University students have remained optimistic about their job prospects throughout the economic downturn. But earnings expectations vary, with female students anticipating lower salaries than male counterparts -- a reflection of a "gender pay gap" that exists in the labor market -- while ethnic minorities expect a higher income. Also, work placements undertaken during a course lead to an expectation of higher salaries.
These are among the findings of continuing research by the University of Huddersfield's Dr John Anchor, who is Head of the Department of Strategy and Marketing at its Business School. For the past seven years he has been researching the earnings expectations of students at university business schools in England and the Czech Republic. There are contrasts between the university systems in the two countries, with Czech students not having to pay fees, leading to a different perspective.
The research contributes to a field that is labelled "returns to education" -- a reference to the financial return on the investment in time and money made by university students, or the "graduate premium." One of Dr Anchor's distinctive contributions is to investigate the salary expectations of current students at different stages of their studies.
One finding is that first-year students tend to have higher salary expectations than those in their final year, who have a better awareness of the labor market.
Gender pay gap for female students
Outputs so far from Dr Anchor's research include an article in the journal Economics of Education Review and, most recently, a paper delivered at the annual conference of the Society for Research Into Higher Education entitled Earnings Expectations of University Students: Evidence from English Business Schools. It drew on research conducted in tandem with PhD student Martina Benešová that surveyed the salary expectations of more than 1,000 British students at two English business schools in 2011 and 2012.
The paper reported on findings that included the expectations of female students, who believed that their starting salaries would be 9 per cent lower than those of their male peers, but that they would be earning up to 16 per cent less than men in ten years' time. A "gender pay gap" does indeed exist in the labor market, according to the conference paper.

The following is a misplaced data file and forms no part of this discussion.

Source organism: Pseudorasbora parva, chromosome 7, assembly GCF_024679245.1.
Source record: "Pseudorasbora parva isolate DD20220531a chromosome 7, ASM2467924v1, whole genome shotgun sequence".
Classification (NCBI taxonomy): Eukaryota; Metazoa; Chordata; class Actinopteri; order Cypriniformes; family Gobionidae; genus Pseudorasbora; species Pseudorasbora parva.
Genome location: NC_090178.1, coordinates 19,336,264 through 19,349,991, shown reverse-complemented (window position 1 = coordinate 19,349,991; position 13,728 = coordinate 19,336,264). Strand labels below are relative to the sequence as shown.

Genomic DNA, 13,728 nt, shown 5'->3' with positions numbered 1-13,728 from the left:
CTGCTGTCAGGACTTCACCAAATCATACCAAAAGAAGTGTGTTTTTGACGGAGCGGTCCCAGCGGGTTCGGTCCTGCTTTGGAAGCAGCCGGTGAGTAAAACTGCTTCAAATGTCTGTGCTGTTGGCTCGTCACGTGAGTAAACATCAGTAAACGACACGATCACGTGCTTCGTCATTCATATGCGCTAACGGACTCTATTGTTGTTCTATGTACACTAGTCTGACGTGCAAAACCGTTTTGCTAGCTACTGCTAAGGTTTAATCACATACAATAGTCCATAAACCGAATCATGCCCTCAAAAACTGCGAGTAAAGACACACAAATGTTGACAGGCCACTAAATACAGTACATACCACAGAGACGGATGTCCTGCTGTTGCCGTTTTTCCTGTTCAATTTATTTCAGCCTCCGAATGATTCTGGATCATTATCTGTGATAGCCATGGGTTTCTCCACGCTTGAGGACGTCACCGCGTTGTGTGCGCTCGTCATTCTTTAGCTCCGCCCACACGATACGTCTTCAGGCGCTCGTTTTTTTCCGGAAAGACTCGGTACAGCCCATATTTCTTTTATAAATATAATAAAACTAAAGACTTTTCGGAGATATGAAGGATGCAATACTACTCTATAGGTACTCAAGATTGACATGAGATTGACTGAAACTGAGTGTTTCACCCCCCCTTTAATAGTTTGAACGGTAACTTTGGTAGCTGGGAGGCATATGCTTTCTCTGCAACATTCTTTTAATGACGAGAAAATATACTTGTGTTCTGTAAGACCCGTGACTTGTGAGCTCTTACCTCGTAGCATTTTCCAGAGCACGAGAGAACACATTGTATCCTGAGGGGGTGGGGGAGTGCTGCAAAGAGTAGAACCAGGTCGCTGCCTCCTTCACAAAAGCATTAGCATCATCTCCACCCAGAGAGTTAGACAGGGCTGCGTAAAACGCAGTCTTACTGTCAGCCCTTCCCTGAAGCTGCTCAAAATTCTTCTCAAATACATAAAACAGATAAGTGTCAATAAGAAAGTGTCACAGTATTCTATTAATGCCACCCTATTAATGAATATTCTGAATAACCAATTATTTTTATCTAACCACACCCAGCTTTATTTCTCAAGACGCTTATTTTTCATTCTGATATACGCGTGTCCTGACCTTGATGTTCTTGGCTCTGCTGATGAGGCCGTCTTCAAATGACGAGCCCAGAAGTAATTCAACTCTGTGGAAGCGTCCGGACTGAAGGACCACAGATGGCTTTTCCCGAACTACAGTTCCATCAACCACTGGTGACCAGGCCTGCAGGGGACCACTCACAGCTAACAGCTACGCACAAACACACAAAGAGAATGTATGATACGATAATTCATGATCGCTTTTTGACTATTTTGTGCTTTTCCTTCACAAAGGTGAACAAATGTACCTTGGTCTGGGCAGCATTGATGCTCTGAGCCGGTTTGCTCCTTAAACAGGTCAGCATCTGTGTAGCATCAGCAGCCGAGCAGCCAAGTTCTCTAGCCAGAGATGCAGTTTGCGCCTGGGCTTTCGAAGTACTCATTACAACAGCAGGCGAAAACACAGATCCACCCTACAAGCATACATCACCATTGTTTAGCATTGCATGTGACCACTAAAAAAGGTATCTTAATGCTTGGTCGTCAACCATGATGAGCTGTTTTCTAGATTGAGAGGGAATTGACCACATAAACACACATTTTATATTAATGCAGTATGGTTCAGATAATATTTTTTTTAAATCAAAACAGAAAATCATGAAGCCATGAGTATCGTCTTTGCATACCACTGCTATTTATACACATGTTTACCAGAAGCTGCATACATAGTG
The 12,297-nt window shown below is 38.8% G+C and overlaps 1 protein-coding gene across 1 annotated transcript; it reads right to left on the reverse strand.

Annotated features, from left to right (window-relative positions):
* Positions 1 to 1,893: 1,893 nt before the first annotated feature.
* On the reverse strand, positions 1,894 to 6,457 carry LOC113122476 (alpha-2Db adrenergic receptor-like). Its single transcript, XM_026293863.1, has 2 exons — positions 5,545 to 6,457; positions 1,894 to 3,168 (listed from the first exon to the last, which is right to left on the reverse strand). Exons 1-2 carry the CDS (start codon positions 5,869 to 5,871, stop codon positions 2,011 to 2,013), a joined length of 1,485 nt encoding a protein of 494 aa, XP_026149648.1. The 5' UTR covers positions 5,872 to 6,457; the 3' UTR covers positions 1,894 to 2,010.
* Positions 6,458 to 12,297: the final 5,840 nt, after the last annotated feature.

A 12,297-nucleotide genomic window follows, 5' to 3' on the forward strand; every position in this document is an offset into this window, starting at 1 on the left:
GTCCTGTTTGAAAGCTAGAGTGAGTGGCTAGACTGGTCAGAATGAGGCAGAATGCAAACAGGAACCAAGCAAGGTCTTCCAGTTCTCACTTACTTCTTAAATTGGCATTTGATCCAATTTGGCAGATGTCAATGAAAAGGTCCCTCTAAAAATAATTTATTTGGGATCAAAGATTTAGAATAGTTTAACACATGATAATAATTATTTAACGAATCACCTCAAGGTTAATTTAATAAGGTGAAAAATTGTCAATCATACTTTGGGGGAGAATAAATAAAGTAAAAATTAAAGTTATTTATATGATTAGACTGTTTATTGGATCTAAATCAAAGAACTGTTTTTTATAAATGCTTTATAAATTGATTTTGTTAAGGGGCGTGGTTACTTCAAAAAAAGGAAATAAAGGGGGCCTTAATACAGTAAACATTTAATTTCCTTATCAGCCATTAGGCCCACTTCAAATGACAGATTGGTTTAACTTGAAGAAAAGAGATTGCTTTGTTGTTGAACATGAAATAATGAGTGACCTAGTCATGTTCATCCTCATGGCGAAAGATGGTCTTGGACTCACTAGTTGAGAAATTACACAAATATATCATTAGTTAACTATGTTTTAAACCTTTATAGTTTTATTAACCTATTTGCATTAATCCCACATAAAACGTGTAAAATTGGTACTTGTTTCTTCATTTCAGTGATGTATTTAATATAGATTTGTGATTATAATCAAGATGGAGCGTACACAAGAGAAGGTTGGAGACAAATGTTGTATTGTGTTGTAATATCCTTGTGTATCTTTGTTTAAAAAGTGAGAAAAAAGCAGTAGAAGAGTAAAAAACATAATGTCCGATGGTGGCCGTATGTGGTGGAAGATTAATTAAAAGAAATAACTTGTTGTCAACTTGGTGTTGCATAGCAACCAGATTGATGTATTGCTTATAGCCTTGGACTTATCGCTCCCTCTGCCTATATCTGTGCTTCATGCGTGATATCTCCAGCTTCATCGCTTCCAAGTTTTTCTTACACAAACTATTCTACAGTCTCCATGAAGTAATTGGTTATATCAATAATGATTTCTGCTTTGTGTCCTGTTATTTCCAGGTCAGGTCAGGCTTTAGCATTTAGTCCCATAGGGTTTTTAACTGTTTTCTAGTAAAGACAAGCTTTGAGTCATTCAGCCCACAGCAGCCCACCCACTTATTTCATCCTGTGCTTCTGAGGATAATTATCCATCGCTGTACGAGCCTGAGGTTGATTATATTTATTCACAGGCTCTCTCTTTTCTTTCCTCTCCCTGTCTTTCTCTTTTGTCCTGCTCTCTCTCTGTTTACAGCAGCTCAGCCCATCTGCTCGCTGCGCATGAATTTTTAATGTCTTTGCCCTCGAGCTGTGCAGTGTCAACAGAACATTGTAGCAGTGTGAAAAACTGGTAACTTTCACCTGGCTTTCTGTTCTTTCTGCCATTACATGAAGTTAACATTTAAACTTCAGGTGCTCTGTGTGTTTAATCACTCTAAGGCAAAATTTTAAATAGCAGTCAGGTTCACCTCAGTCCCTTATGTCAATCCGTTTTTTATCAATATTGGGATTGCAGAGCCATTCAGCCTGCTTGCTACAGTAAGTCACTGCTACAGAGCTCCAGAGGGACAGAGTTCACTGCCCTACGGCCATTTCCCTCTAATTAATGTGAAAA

On the other hand, students from ethnic minorities expected to earn more both immediately after graduation and 10 years later, compared with their white peers.
Students who undertake a work placement are more likely to be employed and their starting salaries tend to be higher, according to the research. Reasons for this include permanent job offers made after a successful placement and the fact that students who complete sandwich courses stand a better chance of obtaining a higher classification of degree.
Students remain optimistic about future job prospects
The research conducted by Dr Anchor and Ms Benešová found that despite the difficult economic situation, students remain optimistic about future job prospects, with more than 80 per cent expecting to be in a graduate-level job six months after completing their degrees.
Dr Anchor said that a recent element of his research was to discover if the new level of tuition fees at English universities had affected students' earnings expectations. Higher fees might have been accompanied by an expectation of higher earnings, as compensation.
"But the evidence so far seems to be that students' expectations of earnings are very similar to what they were before, which suggests that the change in the system has so far had little effect."
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